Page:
"I had a very comfortable and nice flat on the 10th floor," he told the BBC. "I had a very comfortable life, I had a very comfortable home.

"Now the feeling is that they are trying to put us into places just to say 'we have complied with what we said we were going to do'."

Eleanor Kelly, chief executive of Southwark Council and spokeswoman for the Grenfell Response Team, told BBC Breakfast there was an "enormous emotional impact" on the families, so it would take time for permanent moves to take place.

"It is going to take people a long time to really work through where they want to go," she said. "That's why many of the families are choosing to stay in the emergency hotel accommodation for the moment and then make a permanent move.

"We have to understand that and we have to deal with each individual family and their circumstances as appropriately and as sensitively as we can."

Survivors' timescale

Robert Atkinson, leader of the Labour Party at Kensington and Chelsea Council, said decisions about accommodation should be taken by survivors when they are ready - and not just to meet government deadlines.

"It's very important that the survivors are allowed to make their decisions in their own good time and I'm somewhat annoyed at the focus on getting this target met so that the prime minister can say that she has fulfilled her promise," he said.

"I want these arrangements to be made in the timescale and at the pace at which the victims and survivors wish to make these decisions."

In other developments:

  • Family and friends of missing Jessica Urbano released balloons to mark her 13th birthday
  • Cladding from 190 high-rise buildings in England has failed combustibility tests, the government says - an increase of nine since the last update
  • Buildings at London's King's College Hospital, Sheffield's children's hospital and the North Middlesex Trust have also failed fire safety tests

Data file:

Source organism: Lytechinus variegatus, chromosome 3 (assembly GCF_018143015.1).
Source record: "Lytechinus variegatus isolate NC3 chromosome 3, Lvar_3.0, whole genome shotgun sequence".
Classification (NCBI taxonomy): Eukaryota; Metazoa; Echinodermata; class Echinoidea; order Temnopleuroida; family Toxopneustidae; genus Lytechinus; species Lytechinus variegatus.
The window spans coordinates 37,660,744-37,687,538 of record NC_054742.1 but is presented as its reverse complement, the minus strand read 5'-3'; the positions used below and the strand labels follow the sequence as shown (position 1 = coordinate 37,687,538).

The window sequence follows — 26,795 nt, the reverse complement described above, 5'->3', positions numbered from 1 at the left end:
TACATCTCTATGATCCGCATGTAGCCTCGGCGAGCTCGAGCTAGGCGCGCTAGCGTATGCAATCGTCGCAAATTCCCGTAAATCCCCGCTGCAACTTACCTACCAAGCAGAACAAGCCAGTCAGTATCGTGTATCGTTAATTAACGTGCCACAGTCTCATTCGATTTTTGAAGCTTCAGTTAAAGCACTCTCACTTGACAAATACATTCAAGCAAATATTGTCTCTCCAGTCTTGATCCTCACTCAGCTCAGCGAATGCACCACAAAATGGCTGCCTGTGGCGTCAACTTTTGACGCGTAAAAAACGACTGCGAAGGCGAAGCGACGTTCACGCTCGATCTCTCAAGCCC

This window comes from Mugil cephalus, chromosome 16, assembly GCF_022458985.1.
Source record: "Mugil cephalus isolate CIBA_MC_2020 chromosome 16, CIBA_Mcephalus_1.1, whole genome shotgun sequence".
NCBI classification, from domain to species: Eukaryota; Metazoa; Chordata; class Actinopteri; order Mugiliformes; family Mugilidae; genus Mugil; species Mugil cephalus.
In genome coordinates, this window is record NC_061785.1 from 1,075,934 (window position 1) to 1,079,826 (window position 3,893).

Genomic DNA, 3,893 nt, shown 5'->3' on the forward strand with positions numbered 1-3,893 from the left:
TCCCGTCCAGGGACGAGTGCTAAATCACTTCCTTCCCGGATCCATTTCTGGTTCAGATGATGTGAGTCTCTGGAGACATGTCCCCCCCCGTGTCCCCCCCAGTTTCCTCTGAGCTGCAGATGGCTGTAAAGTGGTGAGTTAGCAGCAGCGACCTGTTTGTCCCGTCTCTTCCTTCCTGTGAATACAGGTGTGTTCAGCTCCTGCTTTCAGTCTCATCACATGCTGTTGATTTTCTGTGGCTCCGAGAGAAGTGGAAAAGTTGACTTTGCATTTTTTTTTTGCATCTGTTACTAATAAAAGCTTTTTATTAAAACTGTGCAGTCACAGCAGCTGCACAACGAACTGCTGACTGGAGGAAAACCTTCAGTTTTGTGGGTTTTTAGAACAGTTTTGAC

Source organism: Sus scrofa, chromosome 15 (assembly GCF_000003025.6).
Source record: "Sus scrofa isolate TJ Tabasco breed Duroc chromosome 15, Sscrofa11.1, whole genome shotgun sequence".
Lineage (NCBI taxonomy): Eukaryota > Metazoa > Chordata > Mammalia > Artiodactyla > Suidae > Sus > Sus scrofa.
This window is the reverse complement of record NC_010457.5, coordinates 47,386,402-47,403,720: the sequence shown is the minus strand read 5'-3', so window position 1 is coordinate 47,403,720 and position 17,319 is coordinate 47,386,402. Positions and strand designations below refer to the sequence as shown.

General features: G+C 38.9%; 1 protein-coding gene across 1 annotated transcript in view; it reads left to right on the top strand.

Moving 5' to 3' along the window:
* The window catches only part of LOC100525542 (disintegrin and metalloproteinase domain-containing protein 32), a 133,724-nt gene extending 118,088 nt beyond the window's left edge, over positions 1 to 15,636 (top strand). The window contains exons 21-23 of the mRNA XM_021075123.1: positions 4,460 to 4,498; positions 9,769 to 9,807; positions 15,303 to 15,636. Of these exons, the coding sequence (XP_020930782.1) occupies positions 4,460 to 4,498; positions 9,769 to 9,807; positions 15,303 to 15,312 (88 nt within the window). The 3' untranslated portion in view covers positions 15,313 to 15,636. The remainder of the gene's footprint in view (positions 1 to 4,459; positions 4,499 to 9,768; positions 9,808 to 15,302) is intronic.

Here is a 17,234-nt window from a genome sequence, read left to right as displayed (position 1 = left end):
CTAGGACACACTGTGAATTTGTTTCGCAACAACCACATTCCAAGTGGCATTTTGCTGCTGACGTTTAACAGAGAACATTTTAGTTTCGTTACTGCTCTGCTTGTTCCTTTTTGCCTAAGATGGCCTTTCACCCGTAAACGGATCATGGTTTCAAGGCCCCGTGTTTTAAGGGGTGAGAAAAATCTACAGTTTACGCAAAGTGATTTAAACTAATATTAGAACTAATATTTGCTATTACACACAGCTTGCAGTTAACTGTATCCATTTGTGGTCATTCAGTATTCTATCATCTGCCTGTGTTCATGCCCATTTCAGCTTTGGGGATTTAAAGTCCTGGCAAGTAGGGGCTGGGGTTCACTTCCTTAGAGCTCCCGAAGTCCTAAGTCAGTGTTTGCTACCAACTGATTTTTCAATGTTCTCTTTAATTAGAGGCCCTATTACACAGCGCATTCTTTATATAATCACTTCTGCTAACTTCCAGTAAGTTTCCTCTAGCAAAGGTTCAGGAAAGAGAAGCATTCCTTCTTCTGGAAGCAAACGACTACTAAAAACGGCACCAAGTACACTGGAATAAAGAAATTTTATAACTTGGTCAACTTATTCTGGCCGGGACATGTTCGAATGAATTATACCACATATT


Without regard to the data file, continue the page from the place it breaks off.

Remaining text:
• A contractor which the Evening Standard says was responsible for fire alarms at Grenfell Tower is reportedly being investigated for fraud. Lakehouse has been accused of installing defective safety equipment in hundreds of London properties, but the company denies any wrongdoing
  • Communities and Local Government Secretary Sajid Javid has said public policy failings over several decades may have contributed to the disaster

It comes amid growing pressure for Sir Martin Moore-Bick - the judge leading the inquiry into the fire - to stand down.

Labour's Emma Dent Coad, MP for Kensington, has described him as "a technocrat" who lacked "credibility" with victims.

On Monday, lawyers representing some of the families also called for him to quit.

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Media captionEmma Dent Coad tells BBC's Today a "technocrat" is not what's needed

Labour leader Jeremy Corbyn stopped short of demanding his resignation, but said he should "listen to residents", while Mayor of London Sadiq Khan warned he must urgently improve relations with the area.

But one senior minister, Lord Chancellor David Lidington, said he had "complete confidence" in Sir Martin, whom he believed would lead the inquiry "with impartiality and a determination to get to the truth and see justice done".